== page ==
We are what we repeatedly do



The power of Chi Kung

Aristotle said, “We are what we repeatedly do,” a view shared by thinkers such as Confucius, who taught that the importance of rituals lies in how they inculcate a certain sensibility in a person.

In research published in Psychological Science, social psychologist Ann Cuddy and her colleagues found that when we take a power stance (stand with our legs apart, arms thrust out, taking up space – the Chi Kung Tree stance), the pose does not only cause other people to view us as more confident and powerful; it actually causes a hormonal surge that makes us become more confident.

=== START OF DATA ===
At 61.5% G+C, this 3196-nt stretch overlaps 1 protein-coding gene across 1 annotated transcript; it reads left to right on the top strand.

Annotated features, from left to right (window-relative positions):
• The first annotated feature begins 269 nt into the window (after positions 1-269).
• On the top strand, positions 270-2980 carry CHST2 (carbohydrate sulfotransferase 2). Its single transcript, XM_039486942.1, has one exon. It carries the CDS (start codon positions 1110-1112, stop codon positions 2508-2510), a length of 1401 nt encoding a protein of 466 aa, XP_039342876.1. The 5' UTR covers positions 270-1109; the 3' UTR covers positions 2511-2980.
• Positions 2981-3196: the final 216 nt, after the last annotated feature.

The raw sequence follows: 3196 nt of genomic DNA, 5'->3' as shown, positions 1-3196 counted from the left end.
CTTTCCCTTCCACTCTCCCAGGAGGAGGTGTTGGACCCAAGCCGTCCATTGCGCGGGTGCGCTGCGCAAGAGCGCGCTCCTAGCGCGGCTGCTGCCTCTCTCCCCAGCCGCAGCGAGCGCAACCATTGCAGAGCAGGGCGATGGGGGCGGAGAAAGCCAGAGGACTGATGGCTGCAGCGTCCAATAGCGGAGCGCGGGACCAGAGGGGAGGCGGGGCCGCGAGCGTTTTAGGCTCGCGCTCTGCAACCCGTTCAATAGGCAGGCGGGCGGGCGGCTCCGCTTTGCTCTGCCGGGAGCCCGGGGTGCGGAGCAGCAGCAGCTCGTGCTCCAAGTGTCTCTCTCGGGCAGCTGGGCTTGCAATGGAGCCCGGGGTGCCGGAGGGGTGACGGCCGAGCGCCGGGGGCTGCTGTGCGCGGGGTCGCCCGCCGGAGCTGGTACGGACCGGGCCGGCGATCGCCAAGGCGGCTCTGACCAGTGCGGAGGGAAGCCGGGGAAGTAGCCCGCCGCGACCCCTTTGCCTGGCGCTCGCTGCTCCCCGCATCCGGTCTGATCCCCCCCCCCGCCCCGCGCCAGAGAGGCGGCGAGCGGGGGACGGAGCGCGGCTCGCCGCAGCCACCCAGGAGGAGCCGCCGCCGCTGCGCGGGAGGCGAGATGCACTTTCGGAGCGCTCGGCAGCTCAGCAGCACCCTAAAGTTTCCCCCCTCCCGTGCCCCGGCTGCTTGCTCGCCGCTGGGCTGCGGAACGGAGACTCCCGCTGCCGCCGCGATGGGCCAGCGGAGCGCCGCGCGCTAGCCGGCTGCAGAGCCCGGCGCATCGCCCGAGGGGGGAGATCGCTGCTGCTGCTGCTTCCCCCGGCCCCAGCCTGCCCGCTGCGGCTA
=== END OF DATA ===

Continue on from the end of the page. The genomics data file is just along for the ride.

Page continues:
From: Why Are Hundreds of Harvard Students Studying Ancient Chinese Philosophy?
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